Hola America and Hola Iowa present the Hispanic Heritage Month Special Series: Orgullo Hispano, Latino trailblazers and leaders that inspire us in the communities of Iowa and Illinois.
This is a story of triumph. This is the story of a person who did not give up when facing the difficulties of life. This is the story of Rosa Mendoza, a woman that feels that helping immigrant families gives purpose to her life.
Rosa Mendoza was born in Florida to a migrant family. Her parents were from Mexico. The life of a migrant farm worker is always on the road. There is always hard work in the fields even for children of young age. School is not always priority number one for those migrant families and the living conditions are not always ideal, to say the least. Rosa Mendoza’s family was not the exception. In Florida, her family picked oranges and grapefruits, but during the school year the family moved to Texas.
“My father and his brothers were contracted to do seasonal work in different states,” Mendoza remembers from her childhood. “Each summer we traveled north to hoe sugar beets in the state of North Dakota and then went to the state of Ohio to pick cucumbers and tomatoes.”
When Mendoza turned 11, her family started to travel to Illinois where they worked and lived in a camp near New Boston. Being raised in a migrant farm worker family means schooling is not as important as day to day survival. There were times when Rosa’s family would take her out of school before the school year was over, so she could help them in the fields. And since usually the farming work comes to a standstill at around October that was the month that marked the beginning of the school year for Rosa.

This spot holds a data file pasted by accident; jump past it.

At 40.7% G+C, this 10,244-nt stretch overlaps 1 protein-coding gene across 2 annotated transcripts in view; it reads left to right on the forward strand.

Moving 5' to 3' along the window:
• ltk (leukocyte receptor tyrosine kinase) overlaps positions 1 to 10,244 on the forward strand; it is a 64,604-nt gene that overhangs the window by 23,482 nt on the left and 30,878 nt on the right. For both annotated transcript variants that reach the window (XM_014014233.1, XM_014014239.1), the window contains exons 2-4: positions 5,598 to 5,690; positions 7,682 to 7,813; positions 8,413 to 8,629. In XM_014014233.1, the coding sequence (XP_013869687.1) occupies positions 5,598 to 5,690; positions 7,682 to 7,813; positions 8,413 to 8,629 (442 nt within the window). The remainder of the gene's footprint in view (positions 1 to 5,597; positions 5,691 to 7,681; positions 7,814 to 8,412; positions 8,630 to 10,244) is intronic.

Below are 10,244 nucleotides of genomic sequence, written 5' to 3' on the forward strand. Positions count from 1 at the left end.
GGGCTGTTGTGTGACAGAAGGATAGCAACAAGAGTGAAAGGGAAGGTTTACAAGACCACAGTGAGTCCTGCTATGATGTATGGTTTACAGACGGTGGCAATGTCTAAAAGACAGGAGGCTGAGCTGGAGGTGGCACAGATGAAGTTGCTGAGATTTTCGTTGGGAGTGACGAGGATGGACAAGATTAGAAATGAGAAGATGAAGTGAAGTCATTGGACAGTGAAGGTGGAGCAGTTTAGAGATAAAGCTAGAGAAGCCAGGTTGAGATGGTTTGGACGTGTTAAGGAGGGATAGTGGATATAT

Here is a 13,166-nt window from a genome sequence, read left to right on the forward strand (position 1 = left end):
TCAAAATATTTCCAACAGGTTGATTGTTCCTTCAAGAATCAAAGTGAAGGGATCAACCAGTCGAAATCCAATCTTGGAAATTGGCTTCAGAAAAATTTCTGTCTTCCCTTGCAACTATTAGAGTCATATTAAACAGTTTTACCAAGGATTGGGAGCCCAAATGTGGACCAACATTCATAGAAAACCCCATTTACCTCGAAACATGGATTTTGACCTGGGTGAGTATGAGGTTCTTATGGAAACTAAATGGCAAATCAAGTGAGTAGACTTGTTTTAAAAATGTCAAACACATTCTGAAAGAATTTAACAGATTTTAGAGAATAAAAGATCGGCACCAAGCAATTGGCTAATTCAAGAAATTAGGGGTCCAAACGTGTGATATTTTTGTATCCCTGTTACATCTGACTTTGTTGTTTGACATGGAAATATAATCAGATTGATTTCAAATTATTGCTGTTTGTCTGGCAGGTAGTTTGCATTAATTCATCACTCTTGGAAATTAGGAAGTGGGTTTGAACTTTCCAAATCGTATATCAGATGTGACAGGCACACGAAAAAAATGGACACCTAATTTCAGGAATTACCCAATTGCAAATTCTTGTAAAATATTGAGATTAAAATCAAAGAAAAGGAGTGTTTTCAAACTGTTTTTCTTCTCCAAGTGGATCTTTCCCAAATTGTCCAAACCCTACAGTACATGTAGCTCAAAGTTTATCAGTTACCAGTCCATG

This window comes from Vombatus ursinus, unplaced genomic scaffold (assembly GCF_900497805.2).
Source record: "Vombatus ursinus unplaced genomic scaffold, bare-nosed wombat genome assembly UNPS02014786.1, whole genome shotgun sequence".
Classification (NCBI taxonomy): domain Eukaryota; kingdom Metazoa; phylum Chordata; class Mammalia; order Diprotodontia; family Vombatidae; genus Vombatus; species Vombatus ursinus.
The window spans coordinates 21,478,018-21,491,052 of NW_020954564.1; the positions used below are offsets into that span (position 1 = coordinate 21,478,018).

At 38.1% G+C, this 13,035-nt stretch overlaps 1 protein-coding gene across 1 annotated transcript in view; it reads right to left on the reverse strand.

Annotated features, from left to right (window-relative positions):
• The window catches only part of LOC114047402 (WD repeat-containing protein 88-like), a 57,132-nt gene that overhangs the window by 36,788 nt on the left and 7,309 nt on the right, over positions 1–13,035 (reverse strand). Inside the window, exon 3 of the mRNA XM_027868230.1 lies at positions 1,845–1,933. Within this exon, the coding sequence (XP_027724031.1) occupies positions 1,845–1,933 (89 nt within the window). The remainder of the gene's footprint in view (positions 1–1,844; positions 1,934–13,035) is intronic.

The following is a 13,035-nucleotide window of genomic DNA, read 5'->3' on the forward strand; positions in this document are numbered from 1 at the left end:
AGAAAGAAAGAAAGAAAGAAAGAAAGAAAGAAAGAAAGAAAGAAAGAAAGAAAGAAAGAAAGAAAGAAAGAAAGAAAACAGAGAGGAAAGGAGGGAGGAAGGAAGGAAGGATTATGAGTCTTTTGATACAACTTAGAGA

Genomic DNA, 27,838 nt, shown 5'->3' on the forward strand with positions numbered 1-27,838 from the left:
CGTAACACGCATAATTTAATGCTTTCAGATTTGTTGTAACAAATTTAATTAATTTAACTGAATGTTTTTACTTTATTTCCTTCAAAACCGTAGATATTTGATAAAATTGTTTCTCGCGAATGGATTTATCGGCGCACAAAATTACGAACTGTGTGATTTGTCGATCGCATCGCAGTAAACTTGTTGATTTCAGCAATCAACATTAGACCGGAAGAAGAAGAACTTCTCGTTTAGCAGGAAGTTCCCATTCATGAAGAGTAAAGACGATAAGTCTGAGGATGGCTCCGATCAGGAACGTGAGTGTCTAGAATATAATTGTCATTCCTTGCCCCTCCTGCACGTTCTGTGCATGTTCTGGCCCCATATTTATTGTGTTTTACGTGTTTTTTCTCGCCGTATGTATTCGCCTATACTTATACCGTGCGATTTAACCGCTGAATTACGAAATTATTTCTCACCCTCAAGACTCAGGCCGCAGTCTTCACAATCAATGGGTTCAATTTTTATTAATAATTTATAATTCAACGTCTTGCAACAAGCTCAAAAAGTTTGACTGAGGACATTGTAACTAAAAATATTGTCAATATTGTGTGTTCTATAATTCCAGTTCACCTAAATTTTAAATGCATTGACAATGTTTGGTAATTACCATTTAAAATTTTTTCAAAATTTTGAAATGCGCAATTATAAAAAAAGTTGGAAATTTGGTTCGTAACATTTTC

“Being raised in a migrant family had its good values but it was hard for us to get the education we needed,” Mendoza explained.
At around the age of 11 and 12 years old Rosa Mendoza was already working alongside her parents in the fields. Her and her mother would wake up before everyone else did and go to bed after everyone was already asleep. It was a hard life, but Rosa Mendoza assures us that she has a lot of beautiful memories of herself working with her parents in the fields. Those were the times when her father would tell her stories about his childhood in Mexico and young Rosa always enjoyed hearing her father’s memories.
After many years of hard work and long travels, Rosa’s older sister was the first one to settle through the migrant program in Muscatine, Iowa. March of 1977 was a year that marked Rosa’s fresh start in life. That year she came to stay with her older sister and she settled in Iowa.
“I was a 9th grade drop-out and decided to get my GED through Muscatine Community College,” Rosa Mendoza told us. In July of this same year Rosa got married. Years were passing by, Mendoza had four children, and then she felt it was time to go back to school. Besides taking care of her family, she worked third shift and attended Muscatine Community College. Later she would obtain her Associate’s degree in Liberal Arts and Sociology. Even for a seasoned and hard working former migrant worker, this was not an easy task. Rosa Mendoza confided that it was very tiring and she felt that she could no longer keep working like that. So, one night she simply prayed and asked God to put her where she could serve him better and at the end of the same week her life was starting to change once more. She had received a job offer from the Multi-Cultural Center of Muscatine Center for Social Action.